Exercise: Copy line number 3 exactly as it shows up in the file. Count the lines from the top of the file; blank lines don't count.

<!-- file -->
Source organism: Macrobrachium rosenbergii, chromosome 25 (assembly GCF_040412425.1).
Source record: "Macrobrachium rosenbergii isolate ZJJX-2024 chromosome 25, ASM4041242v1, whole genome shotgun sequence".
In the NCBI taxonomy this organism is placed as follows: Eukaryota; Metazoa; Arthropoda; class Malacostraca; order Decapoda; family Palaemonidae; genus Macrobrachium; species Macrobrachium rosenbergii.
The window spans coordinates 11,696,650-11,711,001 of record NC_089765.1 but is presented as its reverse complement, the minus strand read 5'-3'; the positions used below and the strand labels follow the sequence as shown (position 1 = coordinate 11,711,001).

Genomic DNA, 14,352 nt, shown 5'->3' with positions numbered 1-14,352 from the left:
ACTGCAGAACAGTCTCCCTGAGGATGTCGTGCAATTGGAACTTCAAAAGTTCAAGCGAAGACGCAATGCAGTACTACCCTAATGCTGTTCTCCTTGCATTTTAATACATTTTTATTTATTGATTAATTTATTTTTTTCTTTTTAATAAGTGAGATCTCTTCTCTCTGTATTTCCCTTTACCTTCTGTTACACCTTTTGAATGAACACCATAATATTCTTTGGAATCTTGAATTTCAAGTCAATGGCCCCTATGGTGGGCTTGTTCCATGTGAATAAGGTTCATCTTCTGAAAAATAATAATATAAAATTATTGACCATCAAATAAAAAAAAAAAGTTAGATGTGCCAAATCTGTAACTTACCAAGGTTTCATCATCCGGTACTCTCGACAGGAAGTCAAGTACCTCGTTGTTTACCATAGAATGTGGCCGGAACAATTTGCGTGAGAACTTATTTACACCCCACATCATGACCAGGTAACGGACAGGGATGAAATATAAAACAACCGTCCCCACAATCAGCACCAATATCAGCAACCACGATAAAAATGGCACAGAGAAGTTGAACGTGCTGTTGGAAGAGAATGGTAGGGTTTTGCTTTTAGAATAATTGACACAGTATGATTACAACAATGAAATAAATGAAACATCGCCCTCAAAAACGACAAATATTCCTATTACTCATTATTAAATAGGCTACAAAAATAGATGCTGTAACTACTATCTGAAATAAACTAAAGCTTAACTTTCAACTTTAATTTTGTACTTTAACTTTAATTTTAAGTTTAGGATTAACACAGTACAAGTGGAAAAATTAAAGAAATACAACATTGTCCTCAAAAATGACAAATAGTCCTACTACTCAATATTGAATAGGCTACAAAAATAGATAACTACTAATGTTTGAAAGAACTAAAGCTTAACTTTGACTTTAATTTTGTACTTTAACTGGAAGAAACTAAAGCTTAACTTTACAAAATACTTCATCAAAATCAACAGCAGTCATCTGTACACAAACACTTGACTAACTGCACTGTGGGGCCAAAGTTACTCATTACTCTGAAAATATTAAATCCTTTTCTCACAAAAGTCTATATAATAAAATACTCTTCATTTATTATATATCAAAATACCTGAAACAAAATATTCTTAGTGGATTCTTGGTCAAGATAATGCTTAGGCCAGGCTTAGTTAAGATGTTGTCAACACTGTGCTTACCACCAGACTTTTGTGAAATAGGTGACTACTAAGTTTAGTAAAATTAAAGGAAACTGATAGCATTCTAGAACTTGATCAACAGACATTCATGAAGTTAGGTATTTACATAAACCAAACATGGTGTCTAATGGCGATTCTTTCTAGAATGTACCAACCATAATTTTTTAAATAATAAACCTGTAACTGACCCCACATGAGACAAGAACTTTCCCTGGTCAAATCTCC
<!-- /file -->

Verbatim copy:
In the NCBI taxonomy this organism is placed as follows: Eukaryota; Metazoa; Arthropoda; class Malacostraca; order Decapoda; family Palaemonidae; genus Macrobrachium; species Macrobrachium rosenbergii.